The days of talking robots, lavish parties and clowns wandering the floor to pitch sky-busting towers in Dubai are now part of history for Cityscape Global.
Once considered the largest property show in the world, the annual bash will be a more modest affair when the doors open today at the Dubai International Convention and Exhibition Centre.
But the expo arrives at a crucial time for the market. After three years of falling prices and gloomy headlines, the industry and the Dubai Government are eager to show the world that the worst is over, sales are occurring and the business is regaining some semblance of normality.
"It's been a subdued year, but there are investors who want to expand in the market," says Matthew Green, the head of consultancy for the UAE office of the property company CB Richard Ellis.
Last week, the Dubai Land Department announced a programme called Tanmia to help find investors for stalled projects. More than 100 developments may be covered by the programme, Land Department executives say.
The programme certainly will be a hot topic of discussion during Cityscape, which is now centred primarily on investors and the financial community instead of consumers.
Industry executives hope the Government will also use the Cityscape forum to provide details on the programme of extended visas for foreign property buyers, announced this year.
In June, the Government announced it would offer a three-year visa to property buyers but did not say whether there would be a minimum purchase necessary or when the programme would start.
Several of Dubai's biggest property companies, which traditionally have focused on holding projects, may use the show to put assets up for sale as they look to recapitalise and reduce debt, analysts say.
Last year, Union Properties sold its interest in the Ritz-Carlton hotel in the Dubai International Financial Centre shortly after Cityscape, a move some analysts believe may be a sign of things to come for many Dubai companies.
The show may also provide clues about the future of long-delayed projects, such as Dubailand, a collection of theme parks, residential developments and shopping complexes once billed as the largest master-planned development in the world.
But few analysts expect the type of fireworks that characterised past shows.
The exhibition has undergone fundamental changes, in part reflected in its name change from Cityscape Dubai to Cityscape Global two years ago. Most of the exhibitors this year will be international companies.
Led by Dubai Properties Group, Emaar, Nakheel and Meraas, Dubai developers still take 75 per cent of the exhibition space, but the international business is gaining prominence, says Rohan Marwaha, the managing director of Cityscape.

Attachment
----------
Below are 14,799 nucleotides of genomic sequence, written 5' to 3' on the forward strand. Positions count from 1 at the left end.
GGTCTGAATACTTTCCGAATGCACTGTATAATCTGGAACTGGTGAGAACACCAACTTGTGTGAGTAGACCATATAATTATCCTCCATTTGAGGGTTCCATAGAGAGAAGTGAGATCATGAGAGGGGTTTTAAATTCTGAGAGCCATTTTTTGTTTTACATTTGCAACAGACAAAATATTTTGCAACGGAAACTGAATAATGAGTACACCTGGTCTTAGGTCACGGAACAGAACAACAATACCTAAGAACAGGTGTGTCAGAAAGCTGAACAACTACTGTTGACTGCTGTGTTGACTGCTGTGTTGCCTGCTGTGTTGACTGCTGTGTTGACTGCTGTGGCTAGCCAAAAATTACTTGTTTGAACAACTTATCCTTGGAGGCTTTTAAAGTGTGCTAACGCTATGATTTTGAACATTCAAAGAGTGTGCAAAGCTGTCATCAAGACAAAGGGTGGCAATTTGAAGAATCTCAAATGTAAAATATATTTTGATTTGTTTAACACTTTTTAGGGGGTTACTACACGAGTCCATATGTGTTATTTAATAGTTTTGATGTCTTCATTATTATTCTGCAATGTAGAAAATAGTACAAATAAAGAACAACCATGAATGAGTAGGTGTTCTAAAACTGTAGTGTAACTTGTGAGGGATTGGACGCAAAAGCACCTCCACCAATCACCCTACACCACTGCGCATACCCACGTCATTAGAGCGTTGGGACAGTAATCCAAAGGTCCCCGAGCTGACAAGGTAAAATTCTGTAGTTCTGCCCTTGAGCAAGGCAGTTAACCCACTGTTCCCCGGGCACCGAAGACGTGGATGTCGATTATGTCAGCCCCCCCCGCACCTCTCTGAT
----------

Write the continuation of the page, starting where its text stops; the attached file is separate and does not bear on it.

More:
In the boom years, the show took on a life of its own, as developers used the exhibition space to sell off-plan properties.
Although organisers tried to discourage direct sales, buyers arrived at the show with cheque books in hand, eager to put money down on the latest mega-projects.
These days it is strictly a business-to-business affair, more of a networking opportunity than a promotional event.
"We've gone back to what the core of the event has always been," says Mr Marwaha. "We're getting back to the fundamentals of what makes real estate work."
The show has been shrinking since the boom years. It peaked in 2008 when more than 46,000 people attended and 300 companies exhibited. In 2009, attendance fell to a little over 38,000 and 218 companies spotlighted projects, covering 39,000 square metres of exhibition space.
Last year, the show featured 181 exhibitors over 29,250 sq metres, with attendance estimated at 28,700.
This year some big names will be absent from the show floor, including Mubadala Development, a strategic investment company owned by the Abu Dhabi Government. The show will cover three halls in the convention centre, instead of eight in 2008.
But the property agency Better Homes, which was once a staple of the event, is returning for the first time in three years, and with only a small booth promoting its commercial business.
"We're not trying to sell anything," says Ryan Mahoney, the chief executive of Better Homes. "We're trying to create awareness in the industry."
Better Homes stopped exhibiting when the off-plan market dried up.
"It was like someone turned the lights off," Mr Mahoney says. "By the end of 2008, we felt it was wrong for us."
Now the focus is on industry professionals. Forums will discuss sustainability issues, future city designs and ways to boost the business.
"Cityscape is not about the exhibitions now, it's about the conferences," says Bansrelal Goshichand, the marketing manager for Jones Lang LaSalle's UAE office.